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BSW-122: Society, Social Institutions and Social Problems

BSW-122: Society, Social Institutions and Social Problems

IGNOU Solved Assignment Solution for 2022-23

If you are looking for BSW-122 IGNOU Solved Assignment solution for the subject Society, Social Institutions and Social Problems, you have come to the right place. BSW-122 solution on this page applies to 2022-23 session students studying in BSWG courses of IGNOU.

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Assignment Code: BSW-122/TMA/2022-23

Course Code: BSW-122

Assignment Name: Society, Social Institutions, and Social Problems

Year: 2022-2023

Verification Status: Verified by Professor


Answer any five of the following questions in about 300 words each. 20x5


Q1) Briefly explain the Primary Groups and Secondary Groups with suitable examples.


Primary Groups

Primary groups are ones whose members have in-person interactions and informal, non-professional relationships with one another. They exhibit the following traits:

  1. Primary Groups are of Small Size: The size of the group is crucial since it is challenging for members to develop close relationships with everyone in larger groups.

  2. Primary Group Members Share Common Goals: A primary group's members could exhibit several traits.

  3. Primary Group Offers its members a Total Experience: Total experience denotes that it has a wide range of effects on the participants. People are embraced for who they are completely.

  4. Primary Group has Relationship as an end in itself: Members of the primary group view the connection as a goal in and of itself.

  5. Primary Groups generally have Long Life: Families and peer groups last as long as their constituents do. When a member passes away or quits, the entire group disbands.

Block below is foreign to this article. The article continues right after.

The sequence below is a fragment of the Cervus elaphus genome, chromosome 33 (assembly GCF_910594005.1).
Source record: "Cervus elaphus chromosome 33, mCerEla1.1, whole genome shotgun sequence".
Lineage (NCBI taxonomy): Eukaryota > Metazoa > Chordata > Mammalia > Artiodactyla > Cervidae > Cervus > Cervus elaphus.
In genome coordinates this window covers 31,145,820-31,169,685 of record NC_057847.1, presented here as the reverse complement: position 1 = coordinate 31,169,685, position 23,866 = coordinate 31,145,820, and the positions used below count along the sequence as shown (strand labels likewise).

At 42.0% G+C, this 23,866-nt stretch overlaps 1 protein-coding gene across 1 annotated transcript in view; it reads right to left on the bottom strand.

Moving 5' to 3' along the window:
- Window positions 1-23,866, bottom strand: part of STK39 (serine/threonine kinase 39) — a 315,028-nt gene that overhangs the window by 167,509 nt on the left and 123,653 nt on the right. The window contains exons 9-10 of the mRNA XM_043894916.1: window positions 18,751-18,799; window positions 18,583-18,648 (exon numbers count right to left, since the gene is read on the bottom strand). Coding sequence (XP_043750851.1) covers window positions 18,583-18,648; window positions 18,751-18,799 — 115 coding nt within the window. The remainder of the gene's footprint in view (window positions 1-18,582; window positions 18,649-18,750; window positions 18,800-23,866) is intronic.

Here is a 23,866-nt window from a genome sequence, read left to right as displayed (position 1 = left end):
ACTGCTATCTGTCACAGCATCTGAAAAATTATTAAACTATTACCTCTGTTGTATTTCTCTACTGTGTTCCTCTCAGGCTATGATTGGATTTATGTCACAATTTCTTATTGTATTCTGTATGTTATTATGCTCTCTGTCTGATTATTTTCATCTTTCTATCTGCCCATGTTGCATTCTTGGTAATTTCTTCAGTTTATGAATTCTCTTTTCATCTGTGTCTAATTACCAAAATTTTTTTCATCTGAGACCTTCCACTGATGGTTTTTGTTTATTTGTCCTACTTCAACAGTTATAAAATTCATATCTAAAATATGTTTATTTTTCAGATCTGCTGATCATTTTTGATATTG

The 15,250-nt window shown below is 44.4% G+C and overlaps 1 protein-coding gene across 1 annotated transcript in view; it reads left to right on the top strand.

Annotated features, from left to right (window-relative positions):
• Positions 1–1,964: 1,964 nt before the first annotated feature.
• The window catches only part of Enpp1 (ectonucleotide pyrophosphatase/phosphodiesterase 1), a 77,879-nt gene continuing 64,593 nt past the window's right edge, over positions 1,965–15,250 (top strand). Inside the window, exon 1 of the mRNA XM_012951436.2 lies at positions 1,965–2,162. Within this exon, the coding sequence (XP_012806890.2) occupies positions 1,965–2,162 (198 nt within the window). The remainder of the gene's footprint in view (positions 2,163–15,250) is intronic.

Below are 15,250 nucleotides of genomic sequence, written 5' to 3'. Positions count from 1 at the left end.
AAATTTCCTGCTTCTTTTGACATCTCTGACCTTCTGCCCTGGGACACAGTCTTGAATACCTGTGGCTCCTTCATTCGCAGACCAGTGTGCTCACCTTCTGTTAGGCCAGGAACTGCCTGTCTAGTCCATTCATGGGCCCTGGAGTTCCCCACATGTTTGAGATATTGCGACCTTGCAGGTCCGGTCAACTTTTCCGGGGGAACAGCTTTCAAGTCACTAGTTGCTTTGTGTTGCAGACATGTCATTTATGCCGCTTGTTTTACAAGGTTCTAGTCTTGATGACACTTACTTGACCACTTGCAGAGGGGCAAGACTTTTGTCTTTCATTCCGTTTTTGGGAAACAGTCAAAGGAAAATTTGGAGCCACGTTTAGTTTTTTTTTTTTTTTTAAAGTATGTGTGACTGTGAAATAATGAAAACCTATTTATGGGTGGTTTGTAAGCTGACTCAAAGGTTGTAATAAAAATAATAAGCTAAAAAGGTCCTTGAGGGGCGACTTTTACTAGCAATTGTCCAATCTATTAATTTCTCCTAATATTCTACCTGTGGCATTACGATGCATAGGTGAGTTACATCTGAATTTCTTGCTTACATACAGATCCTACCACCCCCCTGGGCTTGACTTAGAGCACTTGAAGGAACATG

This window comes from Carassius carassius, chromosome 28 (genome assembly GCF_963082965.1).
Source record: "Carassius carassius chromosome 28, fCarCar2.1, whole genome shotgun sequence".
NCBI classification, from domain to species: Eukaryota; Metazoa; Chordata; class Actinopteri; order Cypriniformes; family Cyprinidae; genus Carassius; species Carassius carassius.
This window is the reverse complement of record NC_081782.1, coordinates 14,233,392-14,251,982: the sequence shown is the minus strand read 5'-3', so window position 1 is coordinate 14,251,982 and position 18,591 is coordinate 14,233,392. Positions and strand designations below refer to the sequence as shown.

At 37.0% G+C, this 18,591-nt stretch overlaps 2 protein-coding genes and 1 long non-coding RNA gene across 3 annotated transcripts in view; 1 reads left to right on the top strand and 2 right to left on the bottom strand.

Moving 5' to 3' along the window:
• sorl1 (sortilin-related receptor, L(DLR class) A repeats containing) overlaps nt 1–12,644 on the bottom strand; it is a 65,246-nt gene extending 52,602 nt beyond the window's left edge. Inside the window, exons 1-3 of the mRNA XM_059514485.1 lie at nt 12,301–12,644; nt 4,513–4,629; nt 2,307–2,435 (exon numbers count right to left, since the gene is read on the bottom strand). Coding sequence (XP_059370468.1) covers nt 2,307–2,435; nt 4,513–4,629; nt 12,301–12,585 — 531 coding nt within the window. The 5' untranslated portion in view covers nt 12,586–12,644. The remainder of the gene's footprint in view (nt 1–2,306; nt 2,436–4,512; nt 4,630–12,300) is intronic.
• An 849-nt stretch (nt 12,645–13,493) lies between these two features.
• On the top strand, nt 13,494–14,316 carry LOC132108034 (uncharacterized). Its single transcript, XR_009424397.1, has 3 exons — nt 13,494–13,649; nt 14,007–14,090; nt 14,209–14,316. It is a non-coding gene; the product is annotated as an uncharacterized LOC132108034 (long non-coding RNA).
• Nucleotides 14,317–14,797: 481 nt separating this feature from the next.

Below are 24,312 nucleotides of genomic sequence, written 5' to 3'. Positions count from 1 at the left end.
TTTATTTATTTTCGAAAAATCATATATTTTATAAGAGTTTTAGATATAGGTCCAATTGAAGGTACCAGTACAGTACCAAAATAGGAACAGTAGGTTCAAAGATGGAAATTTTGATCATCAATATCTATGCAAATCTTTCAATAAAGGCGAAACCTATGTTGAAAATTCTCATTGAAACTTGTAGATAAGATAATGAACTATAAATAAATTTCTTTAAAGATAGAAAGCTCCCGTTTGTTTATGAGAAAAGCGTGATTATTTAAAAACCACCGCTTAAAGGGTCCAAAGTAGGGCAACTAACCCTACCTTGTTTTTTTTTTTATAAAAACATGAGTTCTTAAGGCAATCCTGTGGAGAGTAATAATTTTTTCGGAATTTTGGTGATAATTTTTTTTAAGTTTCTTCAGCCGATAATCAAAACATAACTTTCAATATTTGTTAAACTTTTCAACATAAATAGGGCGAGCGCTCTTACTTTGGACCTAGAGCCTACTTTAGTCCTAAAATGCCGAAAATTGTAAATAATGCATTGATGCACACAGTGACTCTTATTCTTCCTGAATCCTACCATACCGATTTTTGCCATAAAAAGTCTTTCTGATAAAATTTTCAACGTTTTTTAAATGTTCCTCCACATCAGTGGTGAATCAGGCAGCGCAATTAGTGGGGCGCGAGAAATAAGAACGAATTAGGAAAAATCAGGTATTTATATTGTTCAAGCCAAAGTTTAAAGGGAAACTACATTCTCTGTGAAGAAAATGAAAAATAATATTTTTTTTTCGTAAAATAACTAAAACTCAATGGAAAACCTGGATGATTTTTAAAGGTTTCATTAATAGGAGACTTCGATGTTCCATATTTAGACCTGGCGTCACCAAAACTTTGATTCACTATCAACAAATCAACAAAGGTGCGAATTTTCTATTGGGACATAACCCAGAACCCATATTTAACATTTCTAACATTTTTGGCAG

6. Primary Groups Play an Important Role in Determining the Individual’s Personality: The family and the peer group are significant socialisation institutions. They are both key groups that offer their members services, emotional support, and education.

  7. Primary Groups sometimes Compete for Individual Loyalty: Primary groups look for a high level of loyalty from their members and, in some situations, may support opposing beliefs. The person can struggle in this situation to decide which group value to uphold.


Secondary Groups

In general, secondary groupings are bigger than primary groups. Secondary group members relate to one another in a formal, impersonal, and need-based manner. The traits of a secondary group are as follows:

  1. Secondary Groups have Relatively Large Number of Members: Secondary groups are made up of numerous individuals with similar interests. Compared to a huge joint family, some secondary groups could be smaller in size.

  2. Secondary Groups have Specific Interests: In contrast to primary groups, where relationships are maintained for their own sake, secondary groups retain relationships in order to further other goals.

  3. Secondary Group has clear Objectives: To accomplish some goals that the members believe are crucial, a subsidiary group is formed. Most of the time, a single person cannot accomplish the goals.

  4. Secondary Group Members Relate to each Other Formally: There is no requirement that secondary members have a close relationship because they all share the same goals. Both face-to-face meetings and communication are unnecessary.

  5. Secondary Groups Play an important role in Furthering Members’ Interest: It is necessary to mobilise individuals based on shared interests in democracies like our own.


Q2) Elucidate means and forms of social control.

Ans) There are several ways to use the phrase "social control." Most people believe that the ultimate goal of social control is to force people to adhere to societal norms and standards. In a larger sense, social control refers to the management of the entire social structure with the intention of achieving societal values and goals.


Means of Social Control

The relevant authorities exercise social control in a variety of ways. The term "means of social control" refers to the strategies or tactics employed by the government to carry out its laws and ordinances.


The family, peers, and institutions like the state, religious organisations, schools, and workplaces are just a few examples of the people and organisations that are used to exert social control. Regardless of where it comes from, social control aims to keep people in line with accepted standards and regulations.